With inflation at record levels, companies are passing these rising costs onto customers. Automatic renewals can easily catch you out and suddenly you are paying a higher price for the same level of service.

This applies to everything from broadband, to TV, to phone deals, to insurance. Why not keep a list of renewal dates on your smartphone and search for cheaper packages as they come up for renewal? Businesses are constantly searching for new customers, and you can save serious money just by being more proactive.

7. Cancel unused subscriptions

It can be really easy to lose track of your many subscriptions but are you actually still using all of them? For me, I recently realised I was no longer using a well-known music streaming service to the level I previously was, and so I cancelled back to their free version saving me over £10 a month.

Keeping a list or regularly reviewing the outgoings on your mobile banking can help you spot those subscriptions that you no longer want or need.

Father and son watching a film using VR headset

Music and movie streaming services are great, but do you need them all?

8. Switching to a water meter

If you don’t use much water in your day-to-day routine, changing from a water bill based on a fixed rate to a water meter where you are charged for the actual amount of water you use could be a clever option.

But you don’t need to jump into this decision blind, because most water companies have usage calculators on their websites where you can work out how much you would pay on a meter.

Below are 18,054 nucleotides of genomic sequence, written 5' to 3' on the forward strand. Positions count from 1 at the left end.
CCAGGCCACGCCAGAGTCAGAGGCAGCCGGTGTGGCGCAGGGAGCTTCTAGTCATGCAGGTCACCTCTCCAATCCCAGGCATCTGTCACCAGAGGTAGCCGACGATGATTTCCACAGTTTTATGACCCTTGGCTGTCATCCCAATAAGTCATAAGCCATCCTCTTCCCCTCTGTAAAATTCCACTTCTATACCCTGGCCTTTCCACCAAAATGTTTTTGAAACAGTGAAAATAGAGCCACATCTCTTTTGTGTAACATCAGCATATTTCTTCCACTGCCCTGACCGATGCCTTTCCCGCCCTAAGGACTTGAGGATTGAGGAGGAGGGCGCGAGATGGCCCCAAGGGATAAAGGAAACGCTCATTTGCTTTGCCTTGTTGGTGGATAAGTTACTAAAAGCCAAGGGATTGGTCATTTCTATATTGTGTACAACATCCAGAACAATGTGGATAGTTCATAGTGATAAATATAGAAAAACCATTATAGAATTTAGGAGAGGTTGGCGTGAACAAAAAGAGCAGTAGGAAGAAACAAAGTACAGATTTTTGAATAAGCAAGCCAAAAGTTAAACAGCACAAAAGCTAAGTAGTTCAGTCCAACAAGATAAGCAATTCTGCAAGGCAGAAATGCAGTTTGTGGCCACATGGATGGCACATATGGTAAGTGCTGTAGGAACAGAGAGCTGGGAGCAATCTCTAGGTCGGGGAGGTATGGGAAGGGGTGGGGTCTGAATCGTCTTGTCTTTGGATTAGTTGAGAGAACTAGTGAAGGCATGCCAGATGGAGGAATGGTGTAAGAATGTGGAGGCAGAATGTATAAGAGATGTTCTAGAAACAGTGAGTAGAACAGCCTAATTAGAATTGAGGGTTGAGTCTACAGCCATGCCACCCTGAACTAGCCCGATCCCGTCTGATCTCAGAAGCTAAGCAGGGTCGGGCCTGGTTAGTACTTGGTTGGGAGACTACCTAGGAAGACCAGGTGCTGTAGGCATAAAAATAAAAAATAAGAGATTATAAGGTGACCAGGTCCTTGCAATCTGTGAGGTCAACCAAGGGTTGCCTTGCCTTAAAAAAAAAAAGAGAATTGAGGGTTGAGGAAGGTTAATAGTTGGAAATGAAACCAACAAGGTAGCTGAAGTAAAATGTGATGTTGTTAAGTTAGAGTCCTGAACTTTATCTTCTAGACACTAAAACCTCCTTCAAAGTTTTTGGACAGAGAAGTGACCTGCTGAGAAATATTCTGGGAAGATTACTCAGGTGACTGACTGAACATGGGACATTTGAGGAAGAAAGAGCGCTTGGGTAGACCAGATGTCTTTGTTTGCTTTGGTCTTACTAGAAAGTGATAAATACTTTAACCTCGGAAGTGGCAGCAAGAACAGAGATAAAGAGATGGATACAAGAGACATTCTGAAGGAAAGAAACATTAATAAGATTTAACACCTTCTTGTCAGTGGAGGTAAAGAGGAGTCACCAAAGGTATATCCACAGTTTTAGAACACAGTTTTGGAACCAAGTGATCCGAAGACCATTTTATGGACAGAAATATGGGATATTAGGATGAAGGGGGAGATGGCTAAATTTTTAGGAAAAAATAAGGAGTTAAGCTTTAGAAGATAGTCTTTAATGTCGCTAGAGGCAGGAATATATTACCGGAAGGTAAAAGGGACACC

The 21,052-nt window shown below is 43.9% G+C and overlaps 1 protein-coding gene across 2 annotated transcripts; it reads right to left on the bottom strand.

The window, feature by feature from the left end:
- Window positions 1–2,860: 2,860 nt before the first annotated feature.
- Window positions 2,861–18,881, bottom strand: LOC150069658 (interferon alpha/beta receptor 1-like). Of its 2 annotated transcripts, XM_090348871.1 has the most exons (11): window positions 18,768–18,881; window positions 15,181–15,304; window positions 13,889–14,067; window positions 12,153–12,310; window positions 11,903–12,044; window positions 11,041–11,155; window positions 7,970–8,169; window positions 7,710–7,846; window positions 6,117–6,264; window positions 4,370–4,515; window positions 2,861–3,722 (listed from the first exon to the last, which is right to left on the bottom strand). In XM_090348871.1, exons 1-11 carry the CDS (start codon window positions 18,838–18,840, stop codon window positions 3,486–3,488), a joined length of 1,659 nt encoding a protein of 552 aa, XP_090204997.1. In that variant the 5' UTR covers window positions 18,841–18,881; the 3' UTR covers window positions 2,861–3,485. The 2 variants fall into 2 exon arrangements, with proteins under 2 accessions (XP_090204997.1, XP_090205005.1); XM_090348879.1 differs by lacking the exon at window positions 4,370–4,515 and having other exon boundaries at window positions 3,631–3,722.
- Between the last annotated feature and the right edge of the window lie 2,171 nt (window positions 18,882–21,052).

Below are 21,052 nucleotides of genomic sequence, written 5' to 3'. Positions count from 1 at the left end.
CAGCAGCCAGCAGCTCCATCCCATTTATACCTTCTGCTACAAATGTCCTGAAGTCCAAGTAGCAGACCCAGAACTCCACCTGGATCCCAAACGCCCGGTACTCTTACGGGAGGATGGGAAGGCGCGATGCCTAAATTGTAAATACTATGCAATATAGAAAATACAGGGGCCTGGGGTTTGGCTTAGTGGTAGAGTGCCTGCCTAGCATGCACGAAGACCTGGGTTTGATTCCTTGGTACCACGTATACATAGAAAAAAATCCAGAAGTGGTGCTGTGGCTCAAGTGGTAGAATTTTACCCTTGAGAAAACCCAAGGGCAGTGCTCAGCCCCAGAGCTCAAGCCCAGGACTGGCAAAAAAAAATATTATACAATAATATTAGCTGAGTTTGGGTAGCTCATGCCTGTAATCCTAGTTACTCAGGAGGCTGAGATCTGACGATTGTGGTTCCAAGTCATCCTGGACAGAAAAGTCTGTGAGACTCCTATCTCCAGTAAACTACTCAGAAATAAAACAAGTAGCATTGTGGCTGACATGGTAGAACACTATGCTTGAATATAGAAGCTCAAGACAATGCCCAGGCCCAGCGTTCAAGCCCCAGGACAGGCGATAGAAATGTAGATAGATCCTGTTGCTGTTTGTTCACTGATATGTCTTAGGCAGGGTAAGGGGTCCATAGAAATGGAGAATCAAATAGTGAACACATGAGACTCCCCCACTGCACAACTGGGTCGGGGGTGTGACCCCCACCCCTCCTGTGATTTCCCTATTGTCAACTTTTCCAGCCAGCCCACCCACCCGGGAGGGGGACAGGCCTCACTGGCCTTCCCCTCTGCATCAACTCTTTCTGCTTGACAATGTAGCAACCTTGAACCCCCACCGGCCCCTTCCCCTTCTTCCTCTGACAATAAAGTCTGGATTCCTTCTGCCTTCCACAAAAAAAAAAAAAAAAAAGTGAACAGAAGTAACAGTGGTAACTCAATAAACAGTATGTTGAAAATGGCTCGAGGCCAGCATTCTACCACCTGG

9. Get free debt advice

There are numerous ways to reduce the amount you are paying towards your debts and a trained adviser can help you to do this. Specialist debt charity Step Change is just one organisation offering people free help and advice and can support you to reduce your expenditure and take back control of your finances – they support over 25,000 people each year to become debt free.

Bonus tip: Start a budget tracker

Managing your money effectively starts with having a budget, and you’d be surprised at how many people still don’t have one. The prospect of starting one can be daunting, and often the biggest hurdle. But as Nadia Malik, our income management advisor explains, setting one up is really simple and can take a lot of stress away.

Often people can feel consumed and overwhelmed when it feels like there is insufficient income to meet your essential expenditure which often results in debt. This can result in a feeling of helplessness and that there are no solutions.  
 
This is so not the case.
 
The tips above can help you maximise your income and reduce expenditure. In addition, seeking independent, impartial, and confidential advice can reveal a number of options that can help you. The most repeated feedback I received from my clients as a money adviser was that they “wished they had taken action sooner and that there was light at the end of the tunnel”. 
 
For further advice on a range of areas relating to your finances, pop along to our Money Matters hub today and see what you can learn.

Yvonne - as well as being a mum-of-two - is an expert around housing and debt issues